On Saturday February 6, I went to the white big top to see Cavalia’s Odysseo. The white big top is three stories tall, about 125 feet tall, and is the size of an NFL football field or larger than a hockey rink. In order to make the show magical, Odysseo uses eighteen projectors. The smaller white tents surrounding the big top house sixty five horses, forty five artists, three hundred fifty costumes and one hundred pairs of shoes.
Odysseo by Cavalia captivated the audience by transporting them into a whole new world. This world was filled with amazing aerialists, incredible acrobats, talented equestrian vaulters, and perfectly trained horses. To seal the deal the audience could catch a glimpse of live music in the wings.
When you enter the arena you are greeted immediately by the trees on the edge of the set. The show starts with trivia about the stars of the show. It’s amazing how long it takes to train these horses – up to six years!
The first half of the show included few aerials so the audience had a chance to appreciate the intriguing horses. This included synchronized horse choreography and jumping. The Roman Riding highlighted the performer’s balance and skill. This act also introduced us to a group of fascinating acrobats that had the agility and endurance of wind-up toys! Another thing I found fascinating was jumping stilt performers. They did more than jump; the flipped over very high planks! Lastly, one of the highlights of act one was the life sized merry-go-round. It featured turning poles, Chinese poles, and the traditional merry-go-round horses. This was the first aerial act which included amazing duo pole pieces and gravity defying solo pole performances.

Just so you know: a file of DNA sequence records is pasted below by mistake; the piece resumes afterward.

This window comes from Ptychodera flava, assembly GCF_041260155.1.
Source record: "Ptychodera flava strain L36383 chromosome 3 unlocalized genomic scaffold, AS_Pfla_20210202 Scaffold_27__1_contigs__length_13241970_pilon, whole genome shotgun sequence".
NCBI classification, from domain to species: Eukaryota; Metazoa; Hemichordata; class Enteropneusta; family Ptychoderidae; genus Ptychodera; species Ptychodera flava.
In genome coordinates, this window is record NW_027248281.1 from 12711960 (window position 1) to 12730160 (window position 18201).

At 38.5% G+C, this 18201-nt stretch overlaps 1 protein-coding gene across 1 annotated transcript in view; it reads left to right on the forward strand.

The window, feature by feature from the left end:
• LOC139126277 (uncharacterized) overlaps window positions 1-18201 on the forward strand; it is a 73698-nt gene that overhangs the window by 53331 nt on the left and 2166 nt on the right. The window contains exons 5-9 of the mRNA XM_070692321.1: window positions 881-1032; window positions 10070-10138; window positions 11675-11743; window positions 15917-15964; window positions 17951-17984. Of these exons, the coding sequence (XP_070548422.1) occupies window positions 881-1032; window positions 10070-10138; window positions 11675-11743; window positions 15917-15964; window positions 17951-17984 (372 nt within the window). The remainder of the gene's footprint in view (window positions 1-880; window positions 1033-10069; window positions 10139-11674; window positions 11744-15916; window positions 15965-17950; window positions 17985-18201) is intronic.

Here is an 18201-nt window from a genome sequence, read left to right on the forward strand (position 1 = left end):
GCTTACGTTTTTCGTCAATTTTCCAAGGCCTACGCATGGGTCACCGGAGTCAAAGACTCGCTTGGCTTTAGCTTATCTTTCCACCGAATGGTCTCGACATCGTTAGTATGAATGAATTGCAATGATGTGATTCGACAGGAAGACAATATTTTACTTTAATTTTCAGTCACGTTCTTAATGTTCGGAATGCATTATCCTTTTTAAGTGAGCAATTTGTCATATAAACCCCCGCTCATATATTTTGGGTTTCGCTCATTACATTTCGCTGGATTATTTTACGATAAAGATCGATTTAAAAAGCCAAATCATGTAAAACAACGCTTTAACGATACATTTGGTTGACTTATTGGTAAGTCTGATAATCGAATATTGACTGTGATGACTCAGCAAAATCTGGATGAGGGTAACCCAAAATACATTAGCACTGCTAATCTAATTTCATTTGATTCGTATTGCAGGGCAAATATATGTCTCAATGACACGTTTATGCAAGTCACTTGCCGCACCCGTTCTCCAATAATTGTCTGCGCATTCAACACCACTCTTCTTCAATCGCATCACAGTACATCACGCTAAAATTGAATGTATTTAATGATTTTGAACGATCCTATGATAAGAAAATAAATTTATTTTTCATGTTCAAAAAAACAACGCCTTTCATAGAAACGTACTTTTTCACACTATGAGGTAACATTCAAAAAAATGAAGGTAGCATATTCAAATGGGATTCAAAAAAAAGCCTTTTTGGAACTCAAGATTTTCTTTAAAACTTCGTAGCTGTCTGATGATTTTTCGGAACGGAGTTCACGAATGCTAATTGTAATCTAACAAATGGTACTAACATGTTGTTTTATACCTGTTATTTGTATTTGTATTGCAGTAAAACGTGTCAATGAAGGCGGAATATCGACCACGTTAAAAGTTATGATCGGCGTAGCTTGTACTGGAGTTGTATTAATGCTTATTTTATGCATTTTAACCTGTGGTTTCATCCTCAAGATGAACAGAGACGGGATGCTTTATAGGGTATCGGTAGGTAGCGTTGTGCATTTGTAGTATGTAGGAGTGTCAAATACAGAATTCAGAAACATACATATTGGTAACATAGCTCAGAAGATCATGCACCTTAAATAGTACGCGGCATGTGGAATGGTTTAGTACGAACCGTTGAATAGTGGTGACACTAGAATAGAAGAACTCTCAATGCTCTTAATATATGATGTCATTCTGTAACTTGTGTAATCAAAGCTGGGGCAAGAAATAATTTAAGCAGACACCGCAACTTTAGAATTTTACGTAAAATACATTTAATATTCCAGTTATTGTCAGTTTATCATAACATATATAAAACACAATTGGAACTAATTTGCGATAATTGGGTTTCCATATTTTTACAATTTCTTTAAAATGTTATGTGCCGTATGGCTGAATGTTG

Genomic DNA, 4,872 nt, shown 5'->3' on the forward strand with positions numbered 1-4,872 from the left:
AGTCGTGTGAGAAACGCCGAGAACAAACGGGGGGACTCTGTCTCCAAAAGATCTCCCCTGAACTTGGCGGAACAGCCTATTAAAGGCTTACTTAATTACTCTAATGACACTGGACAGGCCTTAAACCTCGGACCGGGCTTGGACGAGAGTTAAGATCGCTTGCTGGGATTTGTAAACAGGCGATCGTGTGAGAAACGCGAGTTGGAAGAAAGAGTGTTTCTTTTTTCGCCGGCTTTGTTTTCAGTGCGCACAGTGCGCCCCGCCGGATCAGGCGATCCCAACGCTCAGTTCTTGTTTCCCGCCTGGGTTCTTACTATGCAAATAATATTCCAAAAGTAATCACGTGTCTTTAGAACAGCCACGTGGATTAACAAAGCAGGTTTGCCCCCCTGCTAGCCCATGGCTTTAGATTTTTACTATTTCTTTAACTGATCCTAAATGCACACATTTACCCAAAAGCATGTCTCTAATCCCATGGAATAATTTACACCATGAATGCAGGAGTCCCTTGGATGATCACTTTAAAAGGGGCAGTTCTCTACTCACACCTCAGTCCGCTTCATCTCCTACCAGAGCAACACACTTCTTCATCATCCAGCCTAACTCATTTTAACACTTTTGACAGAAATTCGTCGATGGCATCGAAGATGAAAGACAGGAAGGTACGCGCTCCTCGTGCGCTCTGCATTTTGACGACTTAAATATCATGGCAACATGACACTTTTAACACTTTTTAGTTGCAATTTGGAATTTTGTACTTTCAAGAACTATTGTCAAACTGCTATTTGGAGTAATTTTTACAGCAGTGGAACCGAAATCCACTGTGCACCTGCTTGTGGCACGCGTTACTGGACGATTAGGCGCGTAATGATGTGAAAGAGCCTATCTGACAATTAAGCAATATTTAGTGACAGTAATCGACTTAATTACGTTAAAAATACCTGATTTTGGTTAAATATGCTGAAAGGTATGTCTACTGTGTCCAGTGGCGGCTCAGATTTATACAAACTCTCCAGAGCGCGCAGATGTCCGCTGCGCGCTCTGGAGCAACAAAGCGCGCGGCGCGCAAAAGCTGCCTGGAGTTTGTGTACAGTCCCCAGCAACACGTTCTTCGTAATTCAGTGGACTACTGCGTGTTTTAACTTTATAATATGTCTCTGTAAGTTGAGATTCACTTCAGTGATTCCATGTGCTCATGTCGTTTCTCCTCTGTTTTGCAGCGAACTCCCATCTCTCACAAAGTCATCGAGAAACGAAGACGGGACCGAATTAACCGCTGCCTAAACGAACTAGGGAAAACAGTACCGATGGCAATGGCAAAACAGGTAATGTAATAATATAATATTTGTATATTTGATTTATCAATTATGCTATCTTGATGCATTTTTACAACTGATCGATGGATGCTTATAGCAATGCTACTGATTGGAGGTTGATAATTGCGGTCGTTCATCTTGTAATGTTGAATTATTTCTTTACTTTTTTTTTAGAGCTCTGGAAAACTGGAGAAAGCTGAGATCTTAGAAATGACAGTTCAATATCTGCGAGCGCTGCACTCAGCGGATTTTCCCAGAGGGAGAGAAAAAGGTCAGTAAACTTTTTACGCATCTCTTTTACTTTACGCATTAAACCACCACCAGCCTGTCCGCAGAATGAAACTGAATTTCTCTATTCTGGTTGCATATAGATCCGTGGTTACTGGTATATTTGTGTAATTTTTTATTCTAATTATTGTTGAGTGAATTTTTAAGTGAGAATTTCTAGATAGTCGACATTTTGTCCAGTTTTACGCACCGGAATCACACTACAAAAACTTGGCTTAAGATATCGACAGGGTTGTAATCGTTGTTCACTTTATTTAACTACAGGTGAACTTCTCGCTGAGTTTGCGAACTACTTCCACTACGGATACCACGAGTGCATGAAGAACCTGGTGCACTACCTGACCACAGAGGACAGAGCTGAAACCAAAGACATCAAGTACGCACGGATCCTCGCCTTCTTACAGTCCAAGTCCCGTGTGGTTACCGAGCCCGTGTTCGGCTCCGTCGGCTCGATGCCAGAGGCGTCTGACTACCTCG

After intermission, the show continued with an impressive display of approximately twenty five horses. This can only be described as organized chaos which must have been close to impossible to choreograph. The intricate costuming perfectly blended the artists and the horses. I was excited to see the hoops lowered down to introduce an incredible synchronized swinging lyra piece. This was especially exciting for me because I train in hoop, so I was excited to see it in a performance. This transitioned into a unique hammock and fabric display. This included four synchronized artists doing various moves on hammock and tissu. Odysseo’s finale was amazing! Surprisingly, they partially filled the stage with water, brought back all of the performers from previous acts, and ended the show with a splash!
All in all, Odysseo brought the unexpected and then a little bit more!